Taiwan: Finding its own orbit?

Frank Ching | 06 Mar 2020

For some time now, China has learned that it is counterproductive to threaten Taiwan. Instead, Beijing in recent years has restrained itself in the face of provocation from President Chen Shui-bian and relied on Washington to rap him on the knuckles.

But now, it appears, the Taiwan leader and his pro-independence associates have decided to thumb their noses at both China and the United States. Thus, the other evening President Chen put his cards on the table and openly declared that he wants independence for Taiwan, a new constitution, and name changes to assert the island’s Taiwanese identity—all moves that the United States had warned him against.

"Taiwan will say yes to independence," Chen said at the 25th anniversary dinner of the Formosan Association for Public Affairs (FAPA), a U.S.-based pro-independence organisation. "Taiwan will be correctly named, Taiwan will have a new constitution, Taiwan will develop. There is no left-right political axis in Taiwan, just the question of independence or assimilation."

A large part of the reason for the president’s willingness to incur American displeasure is his desire to shore up his base in the face of legislative elections later this year and presidential elections next year.

Thus, he went to exceptional lengths this year to mark the 60th anniversary of the February 28, 2020 uprising, which was crushed by the Kuomintang government, causing something like 10,000-20,000 deaths.

Chen took the unprecedented step of accusing the late Generalissimo Chiang Kai-shek of being personally responsible for the crackdown, even though the incident occurred almost three years before Chiang moved from mainland China to Taiwan. And he is linking current leaders of the Kuomintang to the suppression, calling on them to apologise.

In addition, his Democratic Progressive Party government, responding to his lead, has decided to rename the Chiang Kai-shek Memorial Hall as the "Taiwan Democratic Commemorative Park."

Aside from the electoral factor, Chen’s words and actions undoubtedly also reflect a high degree of frustration.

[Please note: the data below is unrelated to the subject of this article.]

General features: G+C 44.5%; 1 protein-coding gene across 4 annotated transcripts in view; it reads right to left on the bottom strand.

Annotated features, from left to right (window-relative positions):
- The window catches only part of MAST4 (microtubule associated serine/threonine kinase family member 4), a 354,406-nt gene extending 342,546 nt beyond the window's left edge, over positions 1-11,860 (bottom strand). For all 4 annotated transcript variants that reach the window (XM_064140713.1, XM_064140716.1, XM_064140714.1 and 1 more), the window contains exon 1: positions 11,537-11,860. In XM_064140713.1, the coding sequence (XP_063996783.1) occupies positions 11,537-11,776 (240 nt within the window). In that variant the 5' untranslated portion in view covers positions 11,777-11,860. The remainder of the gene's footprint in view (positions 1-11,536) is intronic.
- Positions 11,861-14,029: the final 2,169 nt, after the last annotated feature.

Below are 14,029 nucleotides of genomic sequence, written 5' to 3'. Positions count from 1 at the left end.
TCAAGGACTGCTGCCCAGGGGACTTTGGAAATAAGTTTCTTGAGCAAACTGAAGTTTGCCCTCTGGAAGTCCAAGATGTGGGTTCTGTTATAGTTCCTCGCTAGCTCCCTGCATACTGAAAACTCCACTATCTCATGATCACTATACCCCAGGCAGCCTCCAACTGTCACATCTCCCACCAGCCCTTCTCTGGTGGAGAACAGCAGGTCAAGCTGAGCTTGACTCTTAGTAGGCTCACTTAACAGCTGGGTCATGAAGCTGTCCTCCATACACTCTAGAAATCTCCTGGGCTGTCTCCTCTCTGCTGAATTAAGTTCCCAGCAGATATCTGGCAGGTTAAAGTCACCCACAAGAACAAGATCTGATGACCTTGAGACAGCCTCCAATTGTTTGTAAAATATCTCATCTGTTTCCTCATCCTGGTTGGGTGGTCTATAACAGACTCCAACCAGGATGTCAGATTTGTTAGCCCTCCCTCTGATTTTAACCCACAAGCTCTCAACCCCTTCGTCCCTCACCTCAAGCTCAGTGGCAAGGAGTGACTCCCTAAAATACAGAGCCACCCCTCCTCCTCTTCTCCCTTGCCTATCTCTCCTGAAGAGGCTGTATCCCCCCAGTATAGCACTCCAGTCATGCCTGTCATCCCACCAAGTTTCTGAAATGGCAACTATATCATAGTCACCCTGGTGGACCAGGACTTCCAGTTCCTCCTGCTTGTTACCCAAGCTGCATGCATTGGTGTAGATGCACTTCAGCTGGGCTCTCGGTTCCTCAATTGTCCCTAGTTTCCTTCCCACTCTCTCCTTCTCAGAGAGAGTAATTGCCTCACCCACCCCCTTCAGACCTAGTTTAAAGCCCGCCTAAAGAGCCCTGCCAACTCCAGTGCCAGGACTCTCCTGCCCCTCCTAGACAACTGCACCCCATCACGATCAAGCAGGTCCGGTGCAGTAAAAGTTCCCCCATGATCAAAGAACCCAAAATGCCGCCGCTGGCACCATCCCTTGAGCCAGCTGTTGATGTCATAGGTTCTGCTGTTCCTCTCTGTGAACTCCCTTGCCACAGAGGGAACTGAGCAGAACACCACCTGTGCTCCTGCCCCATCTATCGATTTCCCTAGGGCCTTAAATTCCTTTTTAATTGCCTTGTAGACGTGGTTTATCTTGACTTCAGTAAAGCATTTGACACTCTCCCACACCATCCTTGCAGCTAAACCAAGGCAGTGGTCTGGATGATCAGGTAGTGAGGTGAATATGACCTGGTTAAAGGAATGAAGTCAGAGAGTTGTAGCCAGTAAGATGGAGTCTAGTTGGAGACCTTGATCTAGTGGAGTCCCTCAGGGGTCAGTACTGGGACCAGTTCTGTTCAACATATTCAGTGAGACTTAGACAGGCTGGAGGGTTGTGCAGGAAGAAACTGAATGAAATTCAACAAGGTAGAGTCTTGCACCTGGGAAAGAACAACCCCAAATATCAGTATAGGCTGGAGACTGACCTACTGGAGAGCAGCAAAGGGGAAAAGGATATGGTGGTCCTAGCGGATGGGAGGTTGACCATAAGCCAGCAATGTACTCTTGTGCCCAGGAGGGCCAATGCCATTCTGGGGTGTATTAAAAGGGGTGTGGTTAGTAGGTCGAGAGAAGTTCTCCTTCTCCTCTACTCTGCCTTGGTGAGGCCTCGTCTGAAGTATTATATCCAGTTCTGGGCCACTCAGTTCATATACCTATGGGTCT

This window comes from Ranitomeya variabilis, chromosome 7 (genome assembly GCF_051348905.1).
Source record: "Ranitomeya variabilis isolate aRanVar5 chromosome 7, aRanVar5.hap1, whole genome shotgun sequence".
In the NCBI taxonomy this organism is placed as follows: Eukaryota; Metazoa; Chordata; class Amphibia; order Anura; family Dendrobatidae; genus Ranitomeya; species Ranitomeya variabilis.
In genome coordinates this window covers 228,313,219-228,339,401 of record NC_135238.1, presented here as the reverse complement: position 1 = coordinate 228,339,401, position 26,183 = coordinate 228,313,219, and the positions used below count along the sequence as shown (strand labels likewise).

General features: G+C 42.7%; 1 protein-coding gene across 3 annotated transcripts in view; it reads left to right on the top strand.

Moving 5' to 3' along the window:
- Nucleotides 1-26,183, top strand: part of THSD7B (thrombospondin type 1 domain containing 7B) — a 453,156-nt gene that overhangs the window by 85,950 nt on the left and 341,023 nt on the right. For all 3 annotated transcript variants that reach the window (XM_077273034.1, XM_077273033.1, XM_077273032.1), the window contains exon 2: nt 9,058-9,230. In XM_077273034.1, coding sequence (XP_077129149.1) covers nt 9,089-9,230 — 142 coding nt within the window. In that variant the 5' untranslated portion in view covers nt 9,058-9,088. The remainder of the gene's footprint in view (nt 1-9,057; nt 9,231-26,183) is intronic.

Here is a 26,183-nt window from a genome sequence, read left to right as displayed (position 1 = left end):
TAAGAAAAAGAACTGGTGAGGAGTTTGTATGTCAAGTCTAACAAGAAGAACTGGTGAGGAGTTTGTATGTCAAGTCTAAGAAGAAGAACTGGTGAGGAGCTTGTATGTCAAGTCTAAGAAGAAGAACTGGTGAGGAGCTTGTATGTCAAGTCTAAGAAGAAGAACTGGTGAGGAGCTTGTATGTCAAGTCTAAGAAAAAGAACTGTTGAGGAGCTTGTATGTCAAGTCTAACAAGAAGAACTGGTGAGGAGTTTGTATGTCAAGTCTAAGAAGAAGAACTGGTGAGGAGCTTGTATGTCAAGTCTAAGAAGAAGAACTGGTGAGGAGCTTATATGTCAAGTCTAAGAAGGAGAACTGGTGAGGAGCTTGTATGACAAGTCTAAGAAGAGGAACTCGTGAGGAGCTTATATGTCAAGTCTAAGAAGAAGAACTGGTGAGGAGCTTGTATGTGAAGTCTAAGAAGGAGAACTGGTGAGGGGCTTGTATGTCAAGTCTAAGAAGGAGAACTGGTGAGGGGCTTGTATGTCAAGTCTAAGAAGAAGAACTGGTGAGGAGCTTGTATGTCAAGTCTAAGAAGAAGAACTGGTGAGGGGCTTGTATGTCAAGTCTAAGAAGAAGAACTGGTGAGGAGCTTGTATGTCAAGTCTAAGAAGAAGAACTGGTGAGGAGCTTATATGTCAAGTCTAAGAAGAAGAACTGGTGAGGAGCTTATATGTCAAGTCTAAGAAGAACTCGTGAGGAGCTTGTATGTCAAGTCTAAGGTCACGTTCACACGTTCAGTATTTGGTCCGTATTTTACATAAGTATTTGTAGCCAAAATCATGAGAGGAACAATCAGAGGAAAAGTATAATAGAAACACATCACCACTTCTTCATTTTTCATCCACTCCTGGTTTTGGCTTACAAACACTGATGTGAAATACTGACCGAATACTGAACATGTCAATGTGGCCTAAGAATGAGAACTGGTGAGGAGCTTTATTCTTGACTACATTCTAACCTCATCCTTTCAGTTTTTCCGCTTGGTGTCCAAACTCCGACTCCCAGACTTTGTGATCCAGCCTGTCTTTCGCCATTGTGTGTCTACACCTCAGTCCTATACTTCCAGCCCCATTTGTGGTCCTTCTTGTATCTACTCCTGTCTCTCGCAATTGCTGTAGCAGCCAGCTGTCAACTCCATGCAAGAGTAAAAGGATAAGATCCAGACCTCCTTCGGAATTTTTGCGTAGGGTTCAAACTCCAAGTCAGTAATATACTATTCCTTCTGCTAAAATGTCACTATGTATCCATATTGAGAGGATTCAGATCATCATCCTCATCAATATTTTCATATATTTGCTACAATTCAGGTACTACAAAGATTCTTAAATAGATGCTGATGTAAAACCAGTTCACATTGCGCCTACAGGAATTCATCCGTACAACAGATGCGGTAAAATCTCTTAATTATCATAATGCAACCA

In 2000, when he assumed the presidency, in order to please the Americans he pledged not to rock the boat. Since then, every time he tried to institute a major change that would provoke Beijing, the United States has reined him in.

Chen will have to leave office next spring, and fears that he will have little to show for his eight years in office. A note of desperation has crept into his voice. His predecessor, Lee Teng-hui, taunts him for not being able to deliver on his promises.

Now, it seems, Chen is testing the waters again. After all, what can Washington do? It can deny him transit visas but, when push comes to shove, will the Americans have any choice but to come to his aid, regardless of whether he may have precipitated a crisis with the mainland by provocative behaviour?

As for Washington, its Taiwan policy was formulated in the 1970s, when then President Richard Nixon sought a rapprochement with Beijing. But much has changed in the last three decades, with Taiwan turning from dictatorship to democracy, and it seems likely that the United States will sooner or later have to reassess its policy toward both Beijing and Taipei.

However, as long as the United States needs China’s cooperation, on North Korea, Iran, and on a host of other issues, it seems unlikely that Washington will go so far as to support Taiwan independence.

But Washington is likely to conclude at some point that rapping Taiwan’s knuckles over every little thing is not worth the trouble and, furthermore, is unnecessary.

A formal declaration of independence and a change in the constitution to achieve de jure independence may be beyond the pale, but it is difficult to see why Taiwan should not be able to change the names of companies or institutions from “China” to “Taiwan.”

After all, in the 1950s and 1960s, when the mainland and Taiwan both claimed to be the legitimate government of China, Beijing opposed any use of the name “China” by the island.

Now, because Beijing fears Taiwan is moving towards independence, it has reversed its position and wants “China” and “Chinese” to be used. But if it was all right to use Taiwan rather than China in the 1960s, there seems little reason to argue now that doing so is a move towards independence.

After all, until the day unification arrives, whenever it may be, the people of Taiwan have a right to normal lives. They cannot be expected to live in a museum where nothing can change and everything is artificially preserved. China should recognise that change can be natural and does not necessarily mean independence.


Frank Ching is a Hong-Kong based commentator. 

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